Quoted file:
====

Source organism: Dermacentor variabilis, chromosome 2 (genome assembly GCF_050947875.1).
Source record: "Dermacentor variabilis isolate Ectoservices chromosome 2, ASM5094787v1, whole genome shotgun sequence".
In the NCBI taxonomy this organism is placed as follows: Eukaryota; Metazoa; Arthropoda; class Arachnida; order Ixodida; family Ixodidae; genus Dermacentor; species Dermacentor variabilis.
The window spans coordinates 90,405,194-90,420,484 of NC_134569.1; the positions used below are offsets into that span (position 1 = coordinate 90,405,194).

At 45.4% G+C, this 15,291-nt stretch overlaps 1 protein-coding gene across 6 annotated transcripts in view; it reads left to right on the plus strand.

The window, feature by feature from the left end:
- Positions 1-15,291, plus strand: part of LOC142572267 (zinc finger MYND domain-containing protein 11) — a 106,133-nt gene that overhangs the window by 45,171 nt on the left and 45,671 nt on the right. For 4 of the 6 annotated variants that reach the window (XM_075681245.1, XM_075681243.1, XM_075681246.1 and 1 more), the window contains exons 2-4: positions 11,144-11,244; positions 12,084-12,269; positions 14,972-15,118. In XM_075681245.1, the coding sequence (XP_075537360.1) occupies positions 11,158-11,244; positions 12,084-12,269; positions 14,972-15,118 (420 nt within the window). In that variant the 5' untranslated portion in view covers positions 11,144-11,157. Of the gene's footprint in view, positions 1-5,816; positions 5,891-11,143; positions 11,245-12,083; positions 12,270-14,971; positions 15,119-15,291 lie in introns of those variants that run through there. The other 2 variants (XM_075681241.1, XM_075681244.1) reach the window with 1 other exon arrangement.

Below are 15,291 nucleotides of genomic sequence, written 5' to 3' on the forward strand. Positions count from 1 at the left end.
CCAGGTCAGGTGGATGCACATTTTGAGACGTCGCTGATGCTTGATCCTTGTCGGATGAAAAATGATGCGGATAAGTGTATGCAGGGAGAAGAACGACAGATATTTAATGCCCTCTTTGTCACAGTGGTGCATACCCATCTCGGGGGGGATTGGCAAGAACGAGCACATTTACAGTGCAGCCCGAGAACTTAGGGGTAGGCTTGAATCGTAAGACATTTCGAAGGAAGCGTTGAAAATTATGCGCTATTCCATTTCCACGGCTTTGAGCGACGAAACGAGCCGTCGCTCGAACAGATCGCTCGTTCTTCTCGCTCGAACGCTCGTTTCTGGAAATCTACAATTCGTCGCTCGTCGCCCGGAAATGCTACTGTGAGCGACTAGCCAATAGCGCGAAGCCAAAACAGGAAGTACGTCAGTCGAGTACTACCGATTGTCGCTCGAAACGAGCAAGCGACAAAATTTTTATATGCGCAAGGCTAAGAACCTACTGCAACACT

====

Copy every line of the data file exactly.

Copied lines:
Source organism: Dermacentor variabilis, chromosome 2 (genome assembly GCF_050947875.1).
Source record: "Dermacentor variabilis isolate Ectoservices chromosome 2, ASM5094787v1, whole genome shotgun sequence".
In the NCBI taxonomy this organism is placed as follows: Eukaryota; Metazoa; Arthropoda; class Arachnida; order Ixodida; family Ixodidae; genus Dermacentor; species Dermacentor variabilis.
The window spans coordinates 90,405,194-90,420,484 of NC_134569.1; the positions used below are offsets into that span (position 1 = coordinate 90,405,194).

At 45.4% G+C, this 15,291-nt stretch overlaps 1 protein-coding gene across 6 annotated transcripts in view; it reads left to right on the plus strand.

The window, feature by feature from the left end:
- Positions 1-15,291, plus strand: part of LOC142572267 (zinc finger MYND domain-containing protein 11) — a 106,133-nt gene that overhangs the window by 45,171 nt on the left and 45,671 nt on the right. For 4 of the 6 annotated variants that reach the window (XM_075681245.1, XM_075681243.1, XM_075681246.1 and 1 more), the window contains exons 2-4: positions 11,144-11,244; positions 12,084-12,269; positions 14,972-15,118. In XM_075681245.1, the coding sequence (XP_075537360.1) occupies positions 11,158-11,244; positions 12,084-12,269; positions 14,972-15,118 (420 nt within the window). In that variant the 5' untranslated portion in view covers positions 11,144-11,157. Of the gene's footprint in view, positions 1-5,816; positions 5,891-11,143; positions 11,245-12,083; positions 12,270-14,971; positions 15,119-15,291 lie in introns of those variants that run through there. The other 2 variants (XM_075681241.1, XM_075681244.1) reach the window with 1 other exon arrangement.

Below are 15,291 nucleotides of genomic sequence, written 5' to 3' on the forward strand. Positions count from 1 at the left end.
CCAGGTCAGGTGGATGCACATTTTGAGACGTCGCTGATGCTTGATCCTTGTCGGATGAAAAATGATGCGGATAAGTGTATGCAGGGAGAAGAACGACAGATATTTAATGCCCTCTTTGTCACAGTGGTGCATACCCATCTCGGGGGGGATTGGCAAGAACGAGCACATTTACAGTGCAGCCCGAGAACTTAGGGGTAGGCTTGAATCGTAAGACATTTCGAAGGAAGCGTTGAAAATTATGCGCTATTCCATTTCCACGGCTTTGAGCGACGAAACGAGCCGTCGCTCGAACAGATCGCTCGTTCTTCTCGCTCGAACGCTCGTTTCTGGAAATCTACAATTCGTCGCTCGTCGCCCGGAAATGCTACTGTGAGCGACTAGCCAATAGCGCGAAGCCAAAACAGGAAGTACGTCAGTCGAGTACTACCGATTGTCGCTCGAAACGAGCAAGCGACAAAATTTTTATATGCGCAAGGCTAAGAACCTACTGCAACACT